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LaRocque Norman (2001). Private Education in Ghana : A Market and Regulatory Survey. Washington : World Bank Group. En ligne : <http://www.ifc.org/ifce ... 050b568/$FILE/Ghana.pdf>. 
Added by: Agnès Cavet (01 Jan 1970 01:00:00 Europe/Paris)   Last edited by: Agnès Cavet (05 Dec 2006 19:28:39 Europe/Paris)
Resource type: Government Report/Documentation
BibTeX citation key: LaRocque2001
Categories: General
Keywords: Afrique, enseignement privé
Creators: LaRocque
Publisher: World Bank Group (Washington)
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URLs     http://www.ifc.org ... 68/$FILE/Ghana.pdf
Abstract     
"This report presents a market and regulatory survey of the private K-12 and tertiary education sectors in the West African country of Ghana.
The primary method of gathering the information required to prepare this report was the use of case studies and interviews conducted during a field study of the Greater Accra region of Ghana.
The analysis presented in this report is necessarily impressionistic and high level.
There are differences in the measured size of the private school sector in Ghana. Official government data are available on the private school sector for the period 1986/87 to 1996/97. These data indicate that the private school sector, with 10.9 percent of enrolments, is small relative to the public sector.
Other more recent data sources provide higher estimates of the size of the private school sector in Ghana. The private school sector is growing strongly, especially at the primary education level. The private school market in Ghana is not uniform. The private tertiary education sector is younger than the private school sector and is less well documented. The private higher education sector is diverse, but has a number of elements in common. The private sector appears to be poised for significant growth. The regulatory framework for private schools is set out primarily in the Education Act 1961. The regulatory framework for private tertiary institutions is more structured than that for private schools.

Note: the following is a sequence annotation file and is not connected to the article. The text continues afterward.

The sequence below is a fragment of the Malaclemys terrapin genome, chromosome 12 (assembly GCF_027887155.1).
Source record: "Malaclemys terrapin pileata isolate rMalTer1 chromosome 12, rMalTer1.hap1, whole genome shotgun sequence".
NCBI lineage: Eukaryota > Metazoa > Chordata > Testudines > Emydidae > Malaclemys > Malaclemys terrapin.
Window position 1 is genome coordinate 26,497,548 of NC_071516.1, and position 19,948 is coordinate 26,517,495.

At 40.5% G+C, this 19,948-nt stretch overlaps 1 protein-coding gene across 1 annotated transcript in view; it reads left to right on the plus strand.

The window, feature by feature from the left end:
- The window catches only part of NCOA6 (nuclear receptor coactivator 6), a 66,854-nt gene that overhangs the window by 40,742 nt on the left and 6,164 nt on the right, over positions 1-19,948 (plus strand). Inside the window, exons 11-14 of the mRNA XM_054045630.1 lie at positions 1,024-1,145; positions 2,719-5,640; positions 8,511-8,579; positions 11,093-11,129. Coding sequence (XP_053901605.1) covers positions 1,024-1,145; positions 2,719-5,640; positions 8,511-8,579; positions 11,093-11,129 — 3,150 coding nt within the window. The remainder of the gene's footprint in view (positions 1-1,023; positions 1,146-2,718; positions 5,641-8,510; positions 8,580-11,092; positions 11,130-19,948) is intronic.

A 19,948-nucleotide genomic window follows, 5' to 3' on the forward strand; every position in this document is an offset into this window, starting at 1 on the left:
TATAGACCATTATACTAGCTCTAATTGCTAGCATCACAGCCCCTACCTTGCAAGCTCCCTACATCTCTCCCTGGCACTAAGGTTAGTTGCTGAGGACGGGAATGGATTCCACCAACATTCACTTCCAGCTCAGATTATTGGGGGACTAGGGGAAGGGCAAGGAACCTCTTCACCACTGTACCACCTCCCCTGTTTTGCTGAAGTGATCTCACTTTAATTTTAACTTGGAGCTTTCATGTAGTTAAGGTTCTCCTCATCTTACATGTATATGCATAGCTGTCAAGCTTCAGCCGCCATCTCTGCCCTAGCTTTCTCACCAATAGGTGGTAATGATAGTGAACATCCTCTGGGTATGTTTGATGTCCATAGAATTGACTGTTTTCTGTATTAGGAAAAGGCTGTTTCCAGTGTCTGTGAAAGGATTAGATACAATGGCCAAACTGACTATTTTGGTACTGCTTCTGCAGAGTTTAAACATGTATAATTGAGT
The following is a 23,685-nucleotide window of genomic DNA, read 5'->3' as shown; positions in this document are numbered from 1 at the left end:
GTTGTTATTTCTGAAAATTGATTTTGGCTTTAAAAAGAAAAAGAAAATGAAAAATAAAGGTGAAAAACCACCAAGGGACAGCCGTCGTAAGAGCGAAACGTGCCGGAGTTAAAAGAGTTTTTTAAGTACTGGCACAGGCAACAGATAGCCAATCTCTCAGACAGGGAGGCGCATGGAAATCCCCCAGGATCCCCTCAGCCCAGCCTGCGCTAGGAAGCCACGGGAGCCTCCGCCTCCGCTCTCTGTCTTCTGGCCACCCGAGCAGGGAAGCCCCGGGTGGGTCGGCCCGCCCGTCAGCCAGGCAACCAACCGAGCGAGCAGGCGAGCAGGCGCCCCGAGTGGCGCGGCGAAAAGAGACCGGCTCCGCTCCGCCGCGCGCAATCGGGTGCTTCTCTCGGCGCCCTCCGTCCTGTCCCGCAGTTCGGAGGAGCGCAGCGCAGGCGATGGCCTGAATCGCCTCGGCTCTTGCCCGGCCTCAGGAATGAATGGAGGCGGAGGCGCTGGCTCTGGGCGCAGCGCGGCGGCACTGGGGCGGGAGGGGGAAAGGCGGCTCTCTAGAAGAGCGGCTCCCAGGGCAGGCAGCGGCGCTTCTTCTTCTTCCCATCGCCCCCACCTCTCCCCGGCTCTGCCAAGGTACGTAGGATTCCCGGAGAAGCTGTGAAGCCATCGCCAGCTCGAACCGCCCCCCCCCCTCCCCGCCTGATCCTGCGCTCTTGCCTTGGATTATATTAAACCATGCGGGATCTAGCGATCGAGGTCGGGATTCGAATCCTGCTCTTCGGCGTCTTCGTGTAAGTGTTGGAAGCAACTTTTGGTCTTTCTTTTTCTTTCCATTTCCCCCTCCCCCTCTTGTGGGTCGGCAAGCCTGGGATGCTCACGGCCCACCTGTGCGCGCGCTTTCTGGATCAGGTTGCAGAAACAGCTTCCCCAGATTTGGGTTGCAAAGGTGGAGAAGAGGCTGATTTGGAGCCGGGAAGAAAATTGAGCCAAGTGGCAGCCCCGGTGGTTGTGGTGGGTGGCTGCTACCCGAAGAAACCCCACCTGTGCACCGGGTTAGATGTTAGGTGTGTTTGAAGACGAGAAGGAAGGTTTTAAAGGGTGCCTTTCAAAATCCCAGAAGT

There does not appear to be a coherent policy basis underlying the government’s regulation of the private education sector. The role of the state and private sectors in education is best considered within a conceptual process that identifies the objectives of the government, identifies the range of tools or instruments available and assesses how well they achieve those objectives. There are many ways that the private sector can contribute to achieving the government’s objectives in education. The regulatory framework for education should be designed to deliver the maximum gains from the resources dedicated to education in Ghana. The strategy for reforming the regulatory framework for private schools in Ghana is built around a number of general principles or objectives. A number of specific reforms are proposed. The proposed reforms to the regulatory framework for private tertiary education in Ghana have a number of broad aims. A number of specific reforms are proposed for reforming the regulatory framework at the tertiary education level. There is scope for greater domestic and external promotion of investment opportunities in the private education sector in Ghana.
Added by: Agnès Cavet  Last edited by: Agnès Cavet
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